Antigua an ‘ : t the sland and they a sd ‘Carib
Marine Hotel. * that they are thoroughly enjoy-

ing it.

«>» «<»

Architect Leaves Law Student Successful

R. Roger Miro « EWS has been received that
Poneto ee ee uitect in J QMr. Clifford Husbands son of ver :
a Venezuelan Government Minis- ions: Husbands oe cel every tiene you ping: She trick.



and Mrs, |e It is an inexpensive way of in-





















the ultra-short 1950 hair styles:
this one, (left) crisp, cropped and
slightly curled, is completed with
a three-tier pearl collar.

“little boy bob.”



New Neckline—New Dress

By Leila Danbury

The mere addition of a different collar gives a new appear-
ance to any dress. Whether a recent arrival in your ward-
robe or a well worn bystander it will pass as a newcomer



THE



' 1
}

to
From New York, came two of

—London Express Service.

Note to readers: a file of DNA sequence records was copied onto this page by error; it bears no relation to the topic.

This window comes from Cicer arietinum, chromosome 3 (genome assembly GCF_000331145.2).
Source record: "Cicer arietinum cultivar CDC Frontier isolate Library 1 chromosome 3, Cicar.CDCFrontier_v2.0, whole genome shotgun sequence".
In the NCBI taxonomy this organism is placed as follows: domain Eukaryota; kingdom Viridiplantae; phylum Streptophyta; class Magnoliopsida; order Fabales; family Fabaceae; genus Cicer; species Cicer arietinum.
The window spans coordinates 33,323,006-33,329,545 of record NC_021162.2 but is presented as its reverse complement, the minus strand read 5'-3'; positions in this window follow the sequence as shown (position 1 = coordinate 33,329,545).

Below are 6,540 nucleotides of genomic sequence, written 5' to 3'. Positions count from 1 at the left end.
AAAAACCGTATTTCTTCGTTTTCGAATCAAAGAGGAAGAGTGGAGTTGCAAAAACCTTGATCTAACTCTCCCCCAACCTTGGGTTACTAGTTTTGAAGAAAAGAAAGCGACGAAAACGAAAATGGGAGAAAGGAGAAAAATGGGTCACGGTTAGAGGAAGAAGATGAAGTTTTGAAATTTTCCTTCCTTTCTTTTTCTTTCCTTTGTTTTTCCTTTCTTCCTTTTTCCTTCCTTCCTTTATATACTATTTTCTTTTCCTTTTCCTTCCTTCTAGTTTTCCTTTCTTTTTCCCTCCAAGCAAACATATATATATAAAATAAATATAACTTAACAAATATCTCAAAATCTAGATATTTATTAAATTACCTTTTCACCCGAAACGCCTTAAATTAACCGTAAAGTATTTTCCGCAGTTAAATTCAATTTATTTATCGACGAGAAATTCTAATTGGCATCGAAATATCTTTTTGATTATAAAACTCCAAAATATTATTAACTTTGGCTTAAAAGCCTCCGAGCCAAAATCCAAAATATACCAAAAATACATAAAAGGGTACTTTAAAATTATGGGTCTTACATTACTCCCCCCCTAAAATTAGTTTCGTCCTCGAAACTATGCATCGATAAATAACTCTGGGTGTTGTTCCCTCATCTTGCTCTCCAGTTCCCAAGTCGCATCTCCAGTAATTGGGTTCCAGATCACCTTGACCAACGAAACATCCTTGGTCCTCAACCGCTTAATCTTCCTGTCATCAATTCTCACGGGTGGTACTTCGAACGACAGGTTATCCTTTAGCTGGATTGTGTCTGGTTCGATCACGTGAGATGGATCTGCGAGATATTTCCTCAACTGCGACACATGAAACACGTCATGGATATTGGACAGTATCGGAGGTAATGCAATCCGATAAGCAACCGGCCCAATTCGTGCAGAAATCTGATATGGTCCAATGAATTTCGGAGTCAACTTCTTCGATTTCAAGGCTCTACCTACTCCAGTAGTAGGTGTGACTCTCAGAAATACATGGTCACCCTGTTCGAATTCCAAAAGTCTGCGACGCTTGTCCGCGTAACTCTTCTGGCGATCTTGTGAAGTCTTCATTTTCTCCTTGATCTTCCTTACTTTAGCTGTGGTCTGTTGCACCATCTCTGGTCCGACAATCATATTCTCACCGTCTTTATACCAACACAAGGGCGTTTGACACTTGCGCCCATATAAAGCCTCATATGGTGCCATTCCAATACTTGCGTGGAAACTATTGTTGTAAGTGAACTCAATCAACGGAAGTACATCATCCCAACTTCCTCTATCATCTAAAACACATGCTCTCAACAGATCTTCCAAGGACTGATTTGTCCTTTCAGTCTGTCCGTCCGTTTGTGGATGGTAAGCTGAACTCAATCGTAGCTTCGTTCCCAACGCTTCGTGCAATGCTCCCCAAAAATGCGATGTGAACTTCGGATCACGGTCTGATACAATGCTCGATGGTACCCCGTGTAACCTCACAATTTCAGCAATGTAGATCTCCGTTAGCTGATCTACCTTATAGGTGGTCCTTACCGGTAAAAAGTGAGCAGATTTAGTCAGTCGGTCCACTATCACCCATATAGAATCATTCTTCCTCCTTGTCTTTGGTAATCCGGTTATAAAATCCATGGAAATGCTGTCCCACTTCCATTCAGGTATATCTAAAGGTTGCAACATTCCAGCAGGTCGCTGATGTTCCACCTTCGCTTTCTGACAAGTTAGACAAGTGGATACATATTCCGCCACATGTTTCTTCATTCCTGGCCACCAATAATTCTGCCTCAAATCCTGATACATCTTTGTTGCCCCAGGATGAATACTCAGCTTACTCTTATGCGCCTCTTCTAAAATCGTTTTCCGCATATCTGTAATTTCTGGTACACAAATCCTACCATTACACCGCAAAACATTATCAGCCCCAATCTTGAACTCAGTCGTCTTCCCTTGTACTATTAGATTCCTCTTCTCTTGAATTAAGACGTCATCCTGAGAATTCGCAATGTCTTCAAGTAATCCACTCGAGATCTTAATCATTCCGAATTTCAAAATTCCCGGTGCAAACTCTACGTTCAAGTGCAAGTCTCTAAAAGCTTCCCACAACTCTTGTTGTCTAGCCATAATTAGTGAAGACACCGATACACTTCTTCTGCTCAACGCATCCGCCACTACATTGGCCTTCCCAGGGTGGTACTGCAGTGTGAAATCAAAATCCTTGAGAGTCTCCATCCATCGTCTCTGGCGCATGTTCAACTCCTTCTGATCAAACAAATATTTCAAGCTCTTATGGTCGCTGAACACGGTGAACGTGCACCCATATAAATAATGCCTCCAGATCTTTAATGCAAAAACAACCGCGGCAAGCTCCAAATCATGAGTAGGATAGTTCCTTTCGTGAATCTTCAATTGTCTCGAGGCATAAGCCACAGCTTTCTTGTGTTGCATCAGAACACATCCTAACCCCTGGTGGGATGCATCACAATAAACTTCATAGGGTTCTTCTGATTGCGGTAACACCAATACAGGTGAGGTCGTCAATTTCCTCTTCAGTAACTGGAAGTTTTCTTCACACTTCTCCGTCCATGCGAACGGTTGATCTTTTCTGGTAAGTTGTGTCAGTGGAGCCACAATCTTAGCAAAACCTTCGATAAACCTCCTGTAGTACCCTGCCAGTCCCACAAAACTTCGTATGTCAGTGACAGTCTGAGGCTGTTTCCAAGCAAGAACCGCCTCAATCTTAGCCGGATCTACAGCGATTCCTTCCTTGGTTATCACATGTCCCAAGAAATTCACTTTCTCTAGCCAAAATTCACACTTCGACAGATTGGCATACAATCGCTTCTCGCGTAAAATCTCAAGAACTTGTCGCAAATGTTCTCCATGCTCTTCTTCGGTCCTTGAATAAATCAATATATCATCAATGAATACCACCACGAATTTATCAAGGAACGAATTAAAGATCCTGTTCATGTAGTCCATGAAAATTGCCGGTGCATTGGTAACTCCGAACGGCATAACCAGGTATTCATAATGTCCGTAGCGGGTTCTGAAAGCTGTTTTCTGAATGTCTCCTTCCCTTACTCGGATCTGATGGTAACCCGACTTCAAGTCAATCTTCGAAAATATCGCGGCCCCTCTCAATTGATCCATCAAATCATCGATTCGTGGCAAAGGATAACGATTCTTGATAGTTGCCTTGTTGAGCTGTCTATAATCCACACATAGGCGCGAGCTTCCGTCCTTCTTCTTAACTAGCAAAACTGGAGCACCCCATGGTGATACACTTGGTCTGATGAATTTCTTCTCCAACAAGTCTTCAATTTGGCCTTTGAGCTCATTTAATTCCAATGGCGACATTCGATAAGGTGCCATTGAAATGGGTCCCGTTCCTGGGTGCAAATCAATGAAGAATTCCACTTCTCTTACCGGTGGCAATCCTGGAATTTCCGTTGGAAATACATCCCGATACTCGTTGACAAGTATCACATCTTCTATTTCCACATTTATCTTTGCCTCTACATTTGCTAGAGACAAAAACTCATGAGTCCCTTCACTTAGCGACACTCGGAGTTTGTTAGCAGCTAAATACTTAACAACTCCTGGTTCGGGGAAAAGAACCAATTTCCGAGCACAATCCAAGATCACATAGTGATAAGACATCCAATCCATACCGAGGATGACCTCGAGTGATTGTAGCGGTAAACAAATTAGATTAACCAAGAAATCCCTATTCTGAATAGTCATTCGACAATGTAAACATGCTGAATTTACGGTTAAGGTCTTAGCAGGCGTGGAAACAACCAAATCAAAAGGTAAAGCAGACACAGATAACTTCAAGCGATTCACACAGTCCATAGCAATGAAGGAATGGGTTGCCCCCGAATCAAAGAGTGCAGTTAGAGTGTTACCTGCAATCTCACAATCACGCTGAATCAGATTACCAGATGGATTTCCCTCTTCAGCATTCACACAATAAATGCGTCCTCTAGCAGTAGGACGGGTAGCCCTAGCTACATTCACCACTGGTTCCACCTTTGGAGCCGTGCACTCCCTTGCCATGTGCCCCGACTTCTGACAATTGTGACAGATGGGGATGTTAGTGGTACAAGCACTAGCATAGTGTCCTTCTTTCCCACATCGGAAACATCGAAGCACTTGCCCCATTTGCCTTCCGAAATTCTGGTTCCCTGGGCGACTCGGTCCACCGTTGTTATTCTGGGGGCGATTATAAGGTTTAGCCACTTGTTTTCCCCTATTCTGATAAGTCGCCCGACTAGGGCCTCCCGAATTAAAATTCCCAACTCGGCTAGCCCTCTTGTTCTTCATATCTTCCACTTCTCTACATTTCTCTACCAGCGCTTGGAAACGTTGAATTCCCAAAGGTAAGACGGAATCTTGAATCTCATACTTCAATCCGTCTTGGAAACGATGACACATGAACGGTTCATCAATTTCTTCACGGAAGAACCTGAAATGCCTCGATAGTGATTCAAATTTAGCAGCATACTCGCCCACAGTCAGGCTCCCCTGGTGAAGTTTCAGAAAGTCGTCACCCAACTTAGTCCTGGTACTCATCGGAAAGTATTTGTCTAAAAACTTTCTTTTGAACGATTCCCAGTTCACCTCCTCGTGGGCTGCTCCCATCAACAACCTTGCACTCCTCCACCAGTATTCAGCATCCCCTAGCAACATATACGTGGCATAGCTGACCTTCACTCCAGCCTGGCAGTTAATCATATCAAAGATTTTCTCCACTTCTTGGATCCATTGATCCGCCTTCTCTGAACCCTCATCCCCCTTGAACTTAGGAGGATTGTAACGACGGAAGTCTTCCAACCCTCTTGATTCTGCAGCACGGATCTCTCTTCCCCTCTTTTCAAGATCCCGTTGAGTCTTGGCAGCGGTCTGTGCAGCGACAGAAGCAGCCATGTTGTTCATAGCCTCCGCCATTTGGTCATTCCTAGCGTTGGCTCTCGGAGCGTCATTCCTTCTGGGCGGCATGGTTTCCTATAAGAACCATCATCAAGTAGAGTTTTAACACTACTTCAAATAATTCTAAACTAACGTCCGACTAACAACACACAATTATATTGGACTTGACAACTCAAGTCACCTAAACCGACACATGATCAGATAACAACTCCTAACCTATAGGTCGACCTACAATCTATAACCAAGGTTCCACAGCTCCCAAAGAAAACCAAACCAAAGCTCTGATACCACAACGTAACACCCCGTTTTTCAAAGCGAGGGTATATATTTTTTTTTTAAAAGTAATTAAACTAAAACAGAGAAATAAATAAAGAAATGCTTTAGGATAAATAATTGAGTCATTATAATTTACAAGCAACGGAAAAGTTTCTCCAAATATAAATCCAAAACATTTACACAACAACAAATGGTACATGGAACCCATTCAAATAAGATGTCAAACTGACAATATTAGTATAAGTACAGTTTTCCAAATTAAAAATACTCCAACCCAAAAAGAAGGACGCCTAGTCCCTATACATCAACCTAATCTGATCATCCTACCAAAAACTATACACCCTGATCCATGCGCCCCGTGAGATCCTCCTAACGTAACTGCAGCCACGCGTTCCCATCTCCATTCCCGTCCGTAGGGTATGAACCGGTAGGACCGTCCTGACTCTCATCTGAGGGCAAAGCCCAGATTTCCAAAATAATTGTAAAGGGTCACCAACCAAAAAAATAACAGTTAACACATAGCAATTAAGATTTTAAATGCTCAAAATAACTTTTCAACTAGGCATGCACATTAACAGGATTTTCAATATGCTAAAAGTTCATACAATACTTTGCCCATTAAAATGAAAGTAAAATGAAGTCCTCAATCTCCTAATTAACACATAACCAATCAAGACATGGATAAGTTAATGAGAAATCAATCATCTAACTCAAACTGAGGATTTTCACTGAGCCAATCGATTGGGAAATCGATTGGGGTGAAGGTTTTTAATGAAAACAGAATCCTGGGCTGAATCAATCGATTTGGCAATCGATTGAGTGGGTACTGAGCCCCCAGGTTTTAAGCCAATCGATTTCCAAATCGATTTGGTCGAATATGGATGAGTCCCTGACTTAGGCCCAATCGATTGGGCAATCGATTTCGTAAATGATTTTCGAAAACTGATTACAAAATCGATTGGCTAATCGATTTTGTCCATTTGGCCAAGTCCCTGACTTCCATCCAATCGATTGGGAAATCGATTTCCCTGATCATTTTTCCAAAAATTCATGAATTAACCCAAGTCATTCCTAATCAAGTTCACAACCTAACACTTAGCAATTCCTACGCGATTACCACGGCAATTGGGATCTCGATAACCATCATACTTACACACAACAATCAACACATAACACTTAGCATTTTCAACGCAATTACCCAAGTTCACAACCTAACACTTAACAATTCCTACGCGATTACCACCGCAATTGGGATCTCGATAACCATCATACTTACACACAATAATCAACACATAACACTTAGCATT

Rese:
you out Lk.w.!

Geoffrity: I only did what any
other chap would have done.

Rose:
eyes while you faced that terrible
fast bowling !

Geoffrey: Oh, I don’t know. |

Rose: Geoff if you still love
me I'll marry you tomorrow.

Geoffrey:

all

tney would completely hide the







































































ry, return Ven C —s andy spa tae vere Fr
B.W.I.A. via Trinidad on Mo wel ag ai — ee S- | troducing variety, too, so you can original neckline of a dress, and
i ' oe : ir is examinat I i lal indulge ss s fancie a . z . Ts
day. He } Middle Temple indulge in passing fancies accord-| the V-decolleté your friends might
nalitem here aud % W el e 7 ing to your mood—and the basic} remember will be replaced by the
the Hastings Hotel. ' inds is an old Farri-} neckline of your dress. high round-necked line of the
ae aay sOntan. Designers of neckwear have} collar.
a dipped right into the past to pro- Fashi
Spent Two Weeks Cc : d Goi duce the up-to-the-minute col- oc ee re ave